Ed Heckerman
Sending Out The Crow
2011 - 2013
The word “photography” means to mark with light. The Japanese version is “Satsuei,” to take a shadow. I have always spoken about photography in terms of celebrating light and praising shadows. The more I think about it, however, all contemporary photographic processes make a white sheet of paper darker. This is sort of the opposite of a dream, in which we begin by closing our eyes, and slip into a state where the light of our own awareness manifests bizarre narratives out of the darkness.

We never see more than two pages of a book bound in a western codex at once. The book as a whole is drawn from our memory. The personal associations and projections that arise through the image sequence in real time may develop into a contemplative visual poem or reverie without fixed meaning. Photography as an index of the ephemeral reminds us that the world is like a dream.

The stone woman sleeps. I can only show this. I do not wish to tell you what to think or feel. These images do not attempt to tell a story, but rather show and string together little bits and pieces of the ordinary sublime, within the larger project of picturing the unnoticed. Sometimes I write, like now, to help clarify my thoughts and bring them into sharper focus. I think photography can do something similar if you don’t have a fixed agenda, and you start with the humble attitude that you don’t know it all already. This sets up the possibility of discovery through exploring, just walking with one’s camera with mindfulness. There needs to be a degree of faith in the prospect that something will be found, something will be revealed either externally, internally, or ideally in a non-dual sense. There is always the risk that nothing will be found, but on a deeper level the real art is in the process of looking.

The title “Sending Out The Crow,” is derived from a line in Robert Bly’s "A Little Book On The Human Shadow." At the beginning he writes:

"We notice that when sunlight hits the body, the body turns bright, but it throws a shadow, which is dark. The brighter the light, the darker the shadow. Each of us has some part of our personality that is hidden from us. Parents, and teachers in general, urge us to develop the light side of the personality – move into well-lit subjects such as mathematics and geometry – and to become successful. The dark part then becomes starved. What do we do then? We send out a crow.”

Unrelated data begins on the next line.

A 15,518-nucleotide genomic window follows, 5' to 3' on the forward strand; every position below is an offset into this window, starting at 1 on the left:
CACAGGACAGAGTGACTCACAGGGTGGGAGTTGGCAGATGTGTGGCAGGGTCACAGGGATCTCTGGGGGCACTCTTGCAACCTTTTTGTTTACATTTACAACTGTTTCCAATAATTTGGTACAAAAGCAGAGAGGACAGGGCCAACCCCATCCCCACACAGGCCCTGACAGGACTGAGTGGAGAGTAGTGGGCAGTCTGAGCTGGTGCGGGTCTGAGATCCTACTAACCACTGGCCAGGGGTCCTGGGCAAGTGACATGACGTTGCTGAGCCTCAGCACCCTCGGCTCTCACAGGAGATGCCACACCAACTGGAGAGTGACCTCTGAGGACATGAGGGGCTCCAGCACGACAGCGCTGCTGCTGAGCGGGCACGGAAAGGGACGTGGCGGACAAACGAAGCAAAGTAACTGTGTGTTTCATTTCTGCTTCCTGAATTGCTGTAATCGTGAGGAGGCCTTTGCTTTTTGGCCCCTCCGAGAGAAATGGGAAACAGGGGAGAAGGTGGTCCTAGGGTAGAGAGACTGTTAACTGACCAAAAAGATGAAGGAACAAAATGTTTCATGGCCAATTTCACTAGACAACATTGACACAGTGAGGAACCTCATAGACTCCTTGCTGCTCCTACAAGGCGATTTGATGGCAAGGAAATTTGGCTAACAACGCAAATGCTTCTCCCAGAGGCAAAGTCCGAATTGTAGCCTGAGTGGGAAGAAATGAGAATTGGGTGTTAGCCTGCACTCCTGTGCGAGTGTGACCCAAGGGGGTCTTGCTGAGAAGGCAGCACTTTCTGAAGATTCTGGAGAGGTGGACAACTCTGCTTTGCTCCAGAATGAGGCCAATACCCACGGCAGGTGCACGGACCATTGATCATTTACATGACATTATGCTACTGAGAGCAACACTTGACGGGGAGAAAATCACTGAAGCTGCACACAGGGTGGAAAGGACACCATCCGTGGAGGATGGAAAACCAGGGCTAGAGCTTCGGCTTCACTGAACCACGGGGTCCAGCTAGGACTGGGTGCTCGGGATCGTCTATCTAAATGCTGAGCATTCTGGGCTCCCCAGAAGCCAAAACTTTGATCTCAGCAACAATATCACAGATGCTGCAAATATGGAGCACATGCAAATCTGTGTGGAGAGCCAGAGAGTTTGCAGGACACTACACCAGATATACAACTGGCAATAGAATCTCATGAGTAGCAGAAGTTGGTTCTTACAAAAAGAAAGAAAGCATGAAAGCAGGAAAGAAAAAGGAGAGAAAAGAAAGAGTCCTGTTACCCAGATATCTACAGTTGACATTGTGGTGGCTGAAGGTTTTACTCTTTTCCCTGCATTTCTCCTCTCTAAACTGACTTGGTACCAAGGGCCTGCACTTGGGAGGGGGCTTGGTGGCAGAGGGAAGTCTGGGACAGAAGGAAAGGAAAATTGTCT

Outwardly, he is referring to the legends of Utnapishtim and Noah, both of whom sent a crow from their arks to look for dry land. The inner meaning of sending out a crow is to use art practice as an activity to get used to uncertainty and deal with the unknown, and to use the discipline of meditation to dig up the dirt of one’s own faults and bring them to light. If the crow returns with mud on its feet, then our practices has flown beyond the academic. Although “Sending Out The Crow” is born out of the sensibility of revealing hidden intentions, my project is not particularly aligned with the manifestos of surrealism that celebrated the erotic unconscious. I have no manifesto, but I do have something to offer, and I have chosen to show it rather than say it.

I am well aware that the subject matter depicted within this book is inconsistent. Nevertheless, I have tried to generate continuity and harmony through other means. Each suite of images of related theme and atmosphere, transitions into other groups through symbolism and formal relationships.

The middle part of Sending Out the Crow is an extension of an earlier, unfinished series I began several years ago called "The Trees We Live With." The book "A Pattern Language" by the architect Christopher Alexander inspired me. He writes that there is a “complex interactive symbiosis between trees and people.” When they are regarded as precious, planted in special places and cared for carefully, they create social spaces. Trees, like this project, live half above and half below the ground. I have read that trees in dreams often stand for the wholeness of personality. I don’t know much about that, but I invite you to enjoy my dream and let it grow and intertwine with your own.

This was produced as a one of a kind book, hand sewn and printed on Niyodo White Kozo paper. . All the photographs were taken with a Fujifilm GF670 medium format camera.